"But you guys don't live in this neighborhood," she replied. Mrs. Altamura's home and business are on Elm Street.

      One audience member asked the group to take "a vote now" before they wasted their time and got shot down at Town Meeting. However, ZAC does not pass zoning laws. It recommends them the the Planning Board, which can offer an Article for the Town Meeting Warrant. Then the Article must pass by a 2/3 vote of the body to become law.

     Neighborhood resident Pam Duffy, a former Planning Board member and member of Lake Maspenock preservation Association (LMPA), warned about the impact of lights on the surrounding neighborhood.

      Mrs. Altamura said she was against the proposal for all four areas, but, "I would look at Fin's," she said.

      Mr. Haroian, who was one of the majority of members who favored the idea, said the town cannot continue to neglect the need for more revenue.  

     "I don't want my town to go bankrupt.

     "We are not trying to mess up neighborhoods. We are trying to address revenue issues," he said.

     The Committee will address this matter more fully after further study.     

Get Ready...


November 12, 2008 — The new Veterans Memorial Gazebo will be getting a footing this week, followed by a foundation, according to Timothy Kilduff, member of the Friends of the Common, a group that raised private funding and contributed labor for the construction. Keep watching! Please choose the thumbnail for the rendering of the future gazebo.

William H. "Billy" Webber


Southborough - William H. "Billy" Webber, 53, of Southborough and formerly Milford passed away peacefully Tuesday, November 11, 2008, surrounded by his loving family after a courageous 18 month battle with pancreatic cancer. He was the beloved husband of Kathleen (Carmody) Webber of the past 9 years.

Born in Worcester he is the son of Harry and Claire (O'Brien) Webber of Milford.

Chief Webber was raised in Milford and was a 1973 graduate of the former St. Mary’s Central Catholic High School in Milford. He received is BS in criminal justice from Northeastern University of Boston in 1983. He was also a graduate of the State Police Academy where he was President of his class. Billy joined the Southborough Police force in July 1980 and commenced his 28 year career of law enforcement with the town. He earned a Masters Degree in Public Administration from Clark University of Worcester in 2003 and was appointed Southborough’s Chief of Police in 2004. Arrangements complete.

Enter Stage Left regulars Emily Grill and Sinai Tabak

Produce How the Grinch Stole Christmas on Stage
at Milford High School Nov. 21-23


Milford, MA — November 12, 2008 — The holiday season will be ushered in the weekend before Thanksgiving when Milford High School Theatre Workshop presents a live production of Dr. Seuss’ How the Grinch Stole Christmas on Friday, November 21 and Saturday, Nov. 22 at 7:30PM, with an afternoon matinee on Sunday, November 23 at 2:00.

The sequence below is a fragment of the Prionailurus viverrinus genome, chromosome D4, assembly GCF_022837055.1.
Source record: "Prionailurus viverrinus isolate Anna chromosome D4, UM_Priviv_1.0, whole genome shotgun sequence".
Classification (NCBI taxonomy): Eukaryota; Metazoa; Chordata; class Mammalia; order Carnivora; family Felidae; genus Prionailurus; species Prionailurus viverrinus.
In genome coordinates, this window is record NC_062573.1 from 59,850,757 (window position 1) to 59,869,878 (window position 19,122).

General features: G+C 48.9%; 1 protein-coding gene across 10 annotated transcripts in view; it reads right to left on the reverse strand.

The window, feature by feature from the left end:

“It’s my dream to produce and direct this holiday play,” said Milford High School (MHS) Senior Emily Grill, who began work on blocking and planning the production last summer with her co-producer MHS Senior Sinai Tabak (File photo). “Even though this is our annual drama, and it’s based on the action from the movie made famous by Jim Carrey, we’ve left a little musical treat in for our audience.”


MHS Senior and Theatre Workshop treasurer, Emilio Santiago, stars as the Grinch with Senior Lui Vega as his faithful dog, Max. Envious of the residents of Whoville, they descend from their mountain lair to deprive the Whos of holiday cheer and encounter Workshop Assistant Producer, Sophomore Eliza McCoy, as Cindy Lou Who, the tiny child who befriends the Grinch despite his devious holiday plans.


“There are more than 100 Milford High students participating in this production,” said Jim McCallum, the faculty advisor who has been working with the Workshop each year for more than two decades. “It is truly amazing to see what these kids produce from their own imaginations. They provide all direction, performance, costume design, set construction, stage management, lighting, and sound. I am continually impressed with their professionalism and the level of entertainment they offer. We’re actually selling out productions because their reputation has grown in the community.”


This year, MHS Theatre Workshop officers Emily Grill (President), Ashley Flatley (Vice President), Stephanie Frycki (Secretary) and Emilio Santiago (Treasurer) invite guests to bring an unwrapped gift for a child to donate to Toys for Tots, a Theatre Workshop program being spearheaded by sophomores Brittany Hill and Emily Shaner.


“There will be collection bins in the MHS Auditorium Lobby during all three performances,” said Grill. “We hope people remember their toy donations. We really want to inspire the true feeling of the holiday season with this show.” Tickets for the shows are $5 for adults, $4 for students and seniors and free for preschoolers. They can be purchased at The Music Nook in Milford or at the MHS House A Office. Tickets may be reserved by calling the Theater Workshop Box office at 508-473-4612 and will be sold at the door if they are not sold out in advance. All proceeds from ticket sales go toward future productions.